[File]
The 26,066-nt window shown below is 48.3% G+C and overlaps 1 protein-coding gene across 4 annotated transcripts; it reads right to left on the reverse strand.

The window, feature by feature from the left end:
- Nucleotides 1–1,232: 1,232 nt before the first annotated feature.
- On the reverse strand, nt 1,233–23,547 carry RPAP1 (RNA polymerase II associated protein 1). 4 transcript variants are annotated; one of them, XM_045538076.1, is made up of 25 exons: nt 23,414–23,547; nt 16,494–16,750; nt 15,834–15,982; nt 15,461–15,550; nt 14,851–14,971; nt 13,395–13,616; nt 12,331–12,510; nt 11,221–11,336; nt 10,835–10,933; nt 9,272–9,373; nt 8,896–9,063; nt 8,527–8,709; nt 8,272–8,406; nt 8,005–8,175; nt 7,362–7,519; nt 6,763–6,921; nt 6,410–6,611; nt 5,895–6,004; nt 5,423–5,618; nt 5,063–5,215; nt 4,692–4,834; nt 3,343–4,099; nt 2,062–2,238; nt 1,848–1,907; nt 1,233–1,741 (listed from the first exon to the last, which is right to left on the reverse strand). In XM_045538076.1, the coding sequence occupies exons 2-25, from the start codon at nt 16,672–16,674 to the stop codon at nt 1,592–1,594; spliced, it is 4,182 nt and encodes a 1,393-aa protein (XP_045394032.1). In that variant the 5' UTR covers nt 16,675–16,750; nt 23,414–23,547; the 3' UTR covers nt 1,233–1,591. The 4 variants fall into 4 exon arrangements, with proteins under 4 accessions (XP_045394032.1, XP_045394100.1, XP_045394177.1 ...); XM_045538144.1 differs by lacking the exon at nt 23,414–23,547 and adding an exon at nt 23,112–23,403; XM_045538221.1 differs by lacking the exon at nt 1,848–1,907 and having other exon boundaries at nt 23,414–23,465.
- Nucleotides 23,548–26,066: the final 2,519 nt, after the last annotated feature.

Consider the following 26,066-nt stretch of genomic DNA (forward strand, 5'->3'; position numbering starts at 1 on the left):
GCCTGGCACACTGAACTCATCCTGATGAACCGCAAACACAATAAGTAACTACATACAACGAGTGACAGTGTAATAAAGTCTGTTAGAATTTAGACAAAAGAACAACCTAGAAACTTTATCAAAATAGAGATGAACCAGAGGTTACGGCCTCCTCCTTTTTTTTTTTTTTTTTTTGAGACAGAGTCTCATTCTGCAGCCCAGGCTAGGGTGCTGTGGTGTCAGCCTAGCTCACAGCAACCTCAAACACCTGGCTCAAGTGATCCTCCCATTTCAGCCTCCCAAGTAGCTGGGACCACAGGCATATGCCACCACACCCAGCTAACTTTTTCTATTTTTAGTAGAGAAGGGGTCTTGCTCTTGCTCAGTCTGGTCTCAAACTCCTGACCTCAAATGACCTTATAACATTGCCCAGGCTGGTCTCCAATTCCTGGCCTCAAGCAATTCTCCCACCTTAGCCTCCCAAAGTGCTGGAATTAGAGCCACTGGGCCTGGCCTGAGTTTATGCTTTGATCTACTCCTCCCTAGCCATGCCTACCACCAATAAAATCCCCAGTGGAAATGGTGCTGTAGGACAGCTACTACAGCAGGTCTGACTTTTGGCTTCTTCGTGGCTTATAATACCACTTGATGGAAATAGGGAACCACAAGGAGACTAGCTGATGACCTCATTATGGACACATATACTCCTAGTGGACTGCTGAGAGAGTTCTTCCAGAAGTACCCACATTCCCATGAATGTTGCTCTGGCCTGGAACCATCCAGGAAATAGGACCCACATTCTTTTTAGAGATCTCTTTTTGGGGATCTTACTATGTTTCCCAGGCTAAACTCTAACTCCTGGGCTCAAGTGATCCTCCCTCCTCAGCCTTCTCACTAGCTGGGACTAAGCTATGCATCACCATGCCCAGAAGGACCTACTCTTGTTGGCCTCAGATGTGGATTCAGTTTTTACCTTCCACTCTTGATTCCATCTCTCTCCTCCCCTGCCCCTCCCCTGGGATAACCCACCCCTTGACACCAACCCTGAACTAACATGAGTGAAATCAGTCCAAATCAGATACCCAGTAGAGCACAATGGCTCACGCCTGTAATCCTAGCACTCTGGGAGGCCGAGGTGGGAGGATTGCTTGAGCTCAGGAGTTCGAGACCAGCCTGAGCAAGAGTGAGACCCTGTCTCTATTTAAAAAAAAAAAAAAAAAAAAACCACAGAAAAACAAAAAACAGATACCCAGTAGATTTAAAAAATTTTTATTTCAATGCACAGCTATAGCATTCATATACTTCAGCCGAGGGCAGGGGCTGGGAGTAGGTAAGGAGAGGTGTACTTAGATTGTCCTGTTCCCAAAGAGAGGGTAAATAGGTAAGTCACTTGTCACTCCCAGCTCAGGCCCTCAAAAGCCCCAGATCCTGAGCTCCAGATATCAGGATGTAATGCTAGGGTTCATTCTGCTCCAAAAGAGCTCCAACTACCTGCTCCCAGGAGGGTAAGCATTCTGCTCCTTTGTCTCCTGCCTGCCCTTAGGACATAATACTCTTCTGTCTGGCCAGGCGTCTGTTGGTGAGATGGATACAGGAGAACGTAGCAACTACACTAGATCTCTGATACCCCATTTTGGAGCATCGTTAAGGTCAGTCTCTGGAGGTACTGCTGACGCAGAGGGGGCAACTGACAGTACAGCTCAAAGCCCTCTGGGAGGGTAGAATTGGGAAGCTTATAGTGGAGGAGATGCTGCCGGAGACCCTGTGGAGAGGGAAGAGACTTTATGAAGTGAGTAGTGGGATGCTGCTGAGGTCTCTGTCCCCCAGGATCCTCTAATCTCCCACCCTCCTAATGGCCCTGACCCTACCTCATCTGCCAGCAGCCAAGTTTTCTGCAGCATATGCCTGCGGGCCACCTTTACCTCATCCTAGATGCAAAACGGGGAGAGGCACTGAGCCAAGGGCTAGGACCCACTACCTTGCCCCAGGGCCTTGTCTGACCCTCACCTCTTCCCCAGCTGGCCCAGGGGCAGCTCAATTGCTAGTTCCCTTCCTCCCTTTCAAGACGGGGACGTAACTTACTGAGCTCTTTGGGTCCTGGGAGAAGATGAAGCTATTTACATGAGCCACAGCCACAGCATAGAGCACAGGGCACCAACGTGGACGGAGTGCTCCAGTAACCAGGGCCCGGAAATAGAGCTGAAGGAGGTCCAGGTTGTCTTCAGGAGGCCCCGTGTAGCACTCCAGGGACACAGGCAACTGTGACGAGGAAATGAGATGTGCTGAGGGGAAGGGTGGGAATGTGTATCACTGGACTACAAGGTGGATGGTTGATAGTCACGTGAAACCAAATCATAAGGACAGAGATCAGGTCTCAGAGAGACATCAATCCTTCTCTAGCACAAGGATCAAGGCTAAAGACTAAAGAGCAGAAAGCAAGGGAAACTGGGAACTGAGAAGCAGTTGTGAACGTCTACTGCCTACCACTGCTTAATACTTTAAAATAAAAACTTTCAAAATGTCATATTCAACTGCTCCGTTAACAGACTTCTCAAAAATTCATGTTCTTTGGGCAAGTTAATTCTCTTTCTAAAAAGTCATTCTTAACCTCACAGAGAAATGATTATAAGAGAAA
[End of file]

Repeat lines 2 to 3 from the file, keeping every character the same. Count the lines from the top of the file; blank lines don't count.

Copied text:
The window, feature by feature from the left end:
- Nucleotides 1–1,232: 1,232 nt before the first annotated feature.